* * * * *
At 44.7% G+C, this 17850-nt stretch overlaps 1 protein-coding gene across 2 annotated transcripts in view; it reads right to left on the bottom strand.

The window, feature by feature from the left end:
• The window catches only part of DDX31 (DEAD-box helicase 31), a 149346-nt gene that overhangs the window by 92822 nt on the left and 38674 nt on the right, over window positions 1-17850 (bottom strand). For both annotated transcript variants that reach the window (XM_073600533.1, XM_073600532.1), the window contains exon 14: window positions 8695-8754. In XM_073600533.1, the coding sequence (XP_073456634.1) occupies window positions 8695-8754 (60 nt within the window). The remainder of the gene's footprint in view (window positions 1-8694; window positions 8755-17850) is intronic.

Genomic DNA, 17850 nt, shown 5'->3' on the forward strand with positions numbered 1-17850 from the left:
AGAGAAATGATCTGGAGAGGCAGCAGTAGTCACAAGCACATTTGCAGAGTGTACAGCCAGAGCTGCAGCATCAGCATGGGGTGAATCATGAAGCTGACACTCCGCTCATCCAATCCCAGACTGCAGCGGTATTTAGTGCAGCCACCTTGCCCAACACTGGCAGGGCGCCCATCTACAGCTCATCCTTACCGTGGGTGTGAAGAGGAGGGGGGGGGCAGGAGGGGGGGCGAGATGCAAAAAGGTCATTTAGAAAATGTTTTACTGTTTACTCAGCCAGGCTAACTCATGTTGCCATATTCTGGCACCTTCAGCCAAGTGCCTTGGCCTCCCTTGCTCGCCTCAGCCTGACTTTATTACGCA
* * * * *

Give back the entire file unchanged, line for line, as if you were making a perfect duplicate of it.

At 44.7% G+C, this 17850-nt stretch overlaps 1 protein-coding gene across 2 annotated transcripts in view; it reads right to left on the bottom strand.

The window, feature by feature from the left end:
• The window catches only part of DDX31 (DEAD-box helicase 31), a 149346-nt gene that overhangs the window by 92822 nt on the left and 38674 nt on the right, over window positions 1-17850 (bottom strand). For both annotated transcript variants that reach the window (XM_073600533.1, XM_073600532.1), the window contains exon 14: window positions 8695-8754. In XM_073600533.1, the coding sequence (XP_073456634.1) occupies window positions 8695-8754 (60 nt within the window). The remainder of the gene's footprint in view (window positions 1-8694; window positions 8755-17850) is intronic.

Genomic DNA, 17850 nt, shown 5'->3' on the forward strand with positions numbered 1-17850 from the left:
AGAGAAATGATCTGGAGAGGCAGCAGTAGTCACAAGCACATTTGCAGAGTGTACAGCCAGAGCTGCAGCATCAGCATGGGGTGAATCATGAAGCTGACACTCCGCTCATCCAATCCCAGACTGCAGCGGTATTTAGTGCAGCCACCTTGCCCAACACTGGCAGGGCGCCCATCTACAGCTCATCCTTACCGTGGGTGTGAAGAGGAGGGGGGGGGCAGGAGGGGGGGCGAGATGCAAAAAGGTCATTTAGAAAATGTTTTACTGTTTACTCAGCCAGGCTAACTCATGTTGCCATATTCTGGCACCTTCAGCCAAGTGCCTTGGCCTCCCTTGCTCGCCTCAGCCTGACTTTATTACGCA